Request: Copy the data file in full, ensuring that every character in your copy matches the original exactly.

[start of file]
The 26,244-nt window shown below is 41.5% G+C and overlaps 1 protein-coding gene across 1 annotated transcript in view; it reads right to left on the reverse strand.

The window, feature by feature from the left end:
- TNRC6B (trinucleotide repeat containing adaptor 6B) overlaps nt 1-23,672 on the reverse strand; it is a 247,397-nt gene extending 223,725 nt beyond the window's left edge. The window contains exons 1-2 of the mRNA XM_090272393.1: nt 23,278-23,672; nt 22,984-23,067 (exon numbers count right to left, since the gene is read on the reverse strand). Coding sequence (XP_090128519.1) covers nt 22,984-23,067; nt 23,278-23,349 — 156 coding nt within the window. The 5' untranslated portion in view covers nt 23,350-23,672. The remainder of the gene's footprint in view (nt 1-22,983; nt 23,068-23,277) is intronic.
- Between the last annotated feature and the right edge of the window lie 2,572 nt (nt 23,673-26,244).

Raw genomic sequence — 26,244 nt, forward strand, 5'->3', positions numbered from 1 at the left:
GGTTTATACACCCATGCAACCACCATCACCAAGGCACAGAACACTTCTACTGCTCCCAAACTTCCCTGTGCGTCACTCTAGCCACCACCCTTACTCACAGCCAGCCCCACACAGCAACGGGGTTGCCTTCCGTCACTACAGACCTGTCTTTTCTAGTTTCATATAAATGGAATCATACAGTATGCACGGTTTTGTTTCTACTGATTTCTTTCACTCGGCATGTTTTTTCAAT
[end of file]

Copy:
The 26,244-nt window shown below is 41.5% G+C and overlaps 1 protein-coding gene across 1 annotated transcript in view; it reads right to left on the reverse strand.

The window, feature by feature from the left end:
- TNRC6B (trinucleotide repeat containing adaptor 6B) overlaps nt 1-23,672 on the reverse strand; it is a 247,397-nt gene extending 223,725 nt beyond the window's left edge. The window contains exons 1-2 of the mRNA XM_090272393.1: nt 23,278-23,672; nt 22,984-23,067 (exon numbers count right to left, since the gene is read on the reverse strand). Coding sequence (XP_090128519.1) covers nt 22,984-23,067; nt 23,278-23,349 — 156 coding nt within the window. The 5' untranslated portion in view covers nt 23,350-23,672. The remainder of the gene's footprint in view (nt 1-22,983; nt 23,068-23,277) is intronic.
- Between the last annotated feature and the right edge of the window lie 2,572 nt (nt 23,673-26,244).

Raw genomic sequence — 26,244 nt, forward strand, 5'->3', positions numbered from 1 at the left:
GGTTTATACACCCATGCAACCACCATCACCAAGGCACAGAACACTTCTACTGCTCCCAAACTTCCCTGTGCGTCACTCTAGCCACCACCCTTACTCACAGCCAGCCCCACACAGCAACGGGGTTGCCTTCCGTCACTACAGACCTGTCTTTTCTAGTTTCATATAAATGGAATCATACAGTATGCACGGTTTTGTTTCTACTGATTTCTTTCACTCGGCATGTTTTTTCAAT